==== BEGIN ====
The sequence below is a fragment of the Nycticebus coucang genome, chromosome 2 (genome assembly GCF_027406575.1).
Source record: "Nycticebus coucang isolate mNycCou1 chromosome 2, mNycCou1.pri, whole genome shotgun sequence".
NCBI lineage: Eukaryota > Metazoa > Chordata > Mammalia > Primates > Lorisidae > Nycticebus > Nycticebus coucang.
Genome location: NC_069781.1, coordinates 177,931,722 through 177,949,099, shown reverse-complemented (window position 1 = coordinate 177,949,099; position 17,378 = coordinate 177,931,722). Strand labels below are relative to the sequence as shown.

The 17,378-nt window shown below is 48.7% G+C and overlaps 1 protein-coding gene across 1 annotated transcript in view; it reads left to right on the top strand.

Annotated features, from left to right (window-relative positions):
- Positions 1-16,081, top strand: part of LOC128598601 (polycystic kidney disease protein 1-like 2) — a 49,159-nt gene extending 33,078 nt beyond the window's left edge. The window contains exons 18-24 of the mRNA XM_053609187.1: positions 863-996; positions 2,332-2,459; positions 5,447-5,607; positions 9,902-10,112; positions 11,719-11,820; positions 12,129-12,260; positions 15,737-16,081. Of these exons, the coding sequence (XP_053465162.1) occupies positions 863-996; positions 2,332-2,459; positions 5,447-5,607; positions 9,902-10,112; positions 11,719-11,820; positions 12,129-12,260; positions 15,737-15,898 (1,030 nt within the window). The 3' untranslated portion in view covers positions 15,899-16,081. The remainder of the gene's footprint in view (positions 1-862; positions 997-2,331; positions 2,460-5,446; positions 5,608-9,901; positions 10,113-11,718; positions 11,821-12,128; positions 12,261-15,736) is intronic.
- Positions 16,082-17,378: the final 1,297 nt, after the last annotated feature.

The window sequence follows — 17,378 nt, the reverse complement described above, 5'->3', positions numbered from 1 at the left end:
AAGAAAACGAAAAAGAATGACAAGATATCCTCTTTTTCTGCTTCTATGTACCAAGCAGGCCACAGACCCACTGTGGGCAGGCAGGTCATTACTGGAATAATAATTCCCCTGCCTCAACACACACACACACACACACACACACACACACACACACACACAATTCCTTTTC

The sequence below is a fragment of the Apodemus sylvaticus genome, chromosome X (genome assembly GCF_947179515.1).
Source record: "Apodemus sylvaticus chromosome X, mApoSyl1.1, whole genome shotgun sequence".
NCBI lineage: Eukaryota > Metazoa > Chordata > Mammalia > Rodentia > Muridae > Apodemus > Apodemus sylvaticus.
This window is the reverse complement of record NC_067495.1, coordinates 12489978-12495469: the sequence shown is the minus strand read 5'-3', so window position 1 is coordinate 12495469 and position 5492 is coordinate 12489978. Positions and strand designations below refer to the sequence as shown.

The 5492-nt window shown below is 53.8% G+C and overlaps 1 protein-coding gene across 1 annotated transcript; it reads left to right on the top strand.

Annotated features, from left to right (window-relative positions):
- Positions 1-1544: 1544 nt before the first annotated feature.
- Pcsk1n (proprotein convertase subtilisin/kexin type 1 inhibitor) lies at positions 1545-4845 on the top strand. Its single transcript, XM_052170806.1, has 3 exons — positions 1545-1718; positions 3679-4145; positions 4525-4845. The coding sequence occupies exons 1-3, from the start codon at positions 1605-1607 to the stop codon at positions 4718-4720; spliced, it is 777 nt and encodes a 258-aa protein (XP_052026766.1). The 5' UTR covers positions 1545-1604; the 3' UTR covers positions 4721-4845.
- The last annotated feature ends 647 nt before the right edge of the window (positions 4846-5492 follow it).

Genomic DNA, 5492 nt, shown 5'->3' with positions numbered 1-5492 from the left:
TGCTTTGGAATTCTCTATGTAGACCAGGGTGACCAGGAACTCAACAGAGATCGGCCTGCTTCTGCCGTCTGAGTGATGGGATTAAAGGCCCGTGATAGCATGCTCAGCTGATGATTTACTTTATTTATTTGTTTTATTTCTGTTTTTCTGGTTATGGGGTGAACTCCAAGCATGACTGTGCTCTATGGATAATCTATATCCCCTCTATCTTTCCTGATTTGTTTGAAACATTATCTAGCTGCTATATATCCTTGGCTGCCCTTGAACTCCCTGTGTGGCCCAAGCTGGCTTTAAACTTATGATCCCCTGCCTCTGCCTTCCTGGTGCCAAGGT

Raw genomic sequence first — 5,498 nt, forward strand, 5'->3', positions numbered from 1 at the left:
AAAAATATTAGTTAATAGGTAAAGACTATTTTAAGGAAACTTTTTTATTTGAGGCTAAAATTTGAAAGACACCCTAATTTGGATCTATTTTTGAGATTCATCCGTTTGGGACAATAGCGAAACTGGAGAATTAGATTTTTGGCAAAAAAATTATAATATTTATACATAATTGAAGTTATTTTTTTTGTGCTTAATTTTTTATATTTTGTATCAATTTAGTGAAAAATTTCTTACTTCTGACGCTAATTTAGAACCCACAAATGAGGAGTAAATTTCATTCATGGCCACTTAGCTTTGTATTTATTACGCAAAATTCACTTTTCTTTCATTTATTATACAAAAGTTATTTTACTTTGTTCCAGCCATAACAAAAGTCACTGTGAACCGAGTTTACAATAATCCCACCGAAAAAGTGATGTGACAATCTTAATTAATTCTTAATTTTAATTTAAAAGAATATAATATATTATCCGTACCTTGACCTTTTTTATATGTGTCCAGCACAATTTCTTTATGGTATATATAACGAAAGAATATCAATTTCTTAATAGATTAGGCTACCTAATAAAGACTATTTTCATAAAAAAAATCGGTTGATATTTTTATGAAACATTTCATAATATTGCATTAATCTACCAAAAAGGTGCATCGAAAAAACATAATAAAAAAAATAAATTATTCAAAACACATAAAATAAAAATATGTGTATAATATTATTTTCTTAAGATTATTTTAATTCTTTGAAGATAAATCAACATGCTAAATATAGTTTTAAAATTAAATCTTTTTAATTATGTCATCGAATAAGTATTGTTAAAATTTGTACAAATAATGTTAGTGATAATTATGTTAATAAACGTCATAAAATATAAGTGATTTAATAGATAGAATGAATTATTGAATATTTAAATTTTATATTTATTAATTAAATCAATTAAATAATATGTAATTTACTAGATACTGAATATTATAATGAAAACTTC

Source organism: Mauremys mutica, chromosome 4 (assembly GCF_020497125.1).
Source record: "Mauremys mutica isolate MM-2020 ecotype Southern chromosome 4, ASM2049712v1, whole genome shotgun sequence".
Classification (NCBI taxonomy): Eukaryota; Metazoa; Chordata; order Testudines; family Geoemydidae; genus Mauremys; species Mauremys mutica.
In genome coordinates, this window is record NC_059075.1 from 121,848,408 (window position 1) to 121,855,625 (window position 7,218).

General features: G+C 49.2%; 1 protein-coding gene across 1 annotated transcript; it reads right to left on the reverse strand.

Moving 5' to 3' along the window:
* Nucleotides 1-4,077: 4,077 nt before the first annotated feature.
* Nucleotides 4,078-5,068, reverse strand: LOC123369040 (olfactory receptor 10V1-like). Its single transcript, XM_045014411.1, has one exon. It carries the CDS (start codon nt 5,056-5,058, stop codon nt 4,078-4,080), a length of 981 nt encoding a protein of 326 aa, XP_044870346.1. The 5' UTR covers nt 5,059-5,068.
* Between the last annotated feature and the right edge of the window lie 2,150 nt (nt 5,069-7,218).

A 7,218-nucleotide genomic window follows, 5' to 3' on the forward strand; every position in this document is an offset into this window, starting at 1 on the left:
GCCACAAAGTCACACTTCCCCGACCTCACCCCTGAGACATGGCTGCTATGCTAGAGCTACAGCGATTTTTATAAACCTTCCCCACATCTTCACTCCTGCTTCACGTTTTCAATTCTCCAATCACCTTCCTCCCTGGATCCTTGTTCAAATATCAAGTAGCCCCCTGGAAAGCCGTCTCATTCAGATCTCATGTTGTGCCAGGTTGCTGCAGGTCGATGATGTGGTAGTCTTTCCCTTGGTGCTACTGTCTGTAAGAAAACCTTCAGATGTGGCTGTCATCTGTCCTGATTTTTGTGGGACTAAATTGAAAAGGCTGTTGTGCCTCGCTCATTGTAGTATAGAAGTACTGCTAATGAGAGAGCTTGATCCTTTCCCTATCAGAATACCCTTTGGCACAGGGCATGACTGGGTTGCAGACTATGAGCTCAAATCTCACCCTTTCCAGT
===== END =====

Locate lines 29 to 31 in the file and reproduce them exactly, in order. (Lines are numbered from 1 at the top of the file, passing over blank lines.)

Moving 5' to 3' along the window:
* Nucleotides 1-4,077: 4,077 nt before the first annotated feature.
* Nucleotides 4,078-5,068, reverse strand: LOC123369040 (olfactory receptor 10V1-like). Its single transcript, XM_045014411.1, has one exon. It carries the CDS (start codon nt 5,056-5,058, stop codon nt 4,078-4,080), a length of 981 nt encoding a protein of 326 aa, XP_044870346.1. The 5' UTR covers nt 5,059-5,068.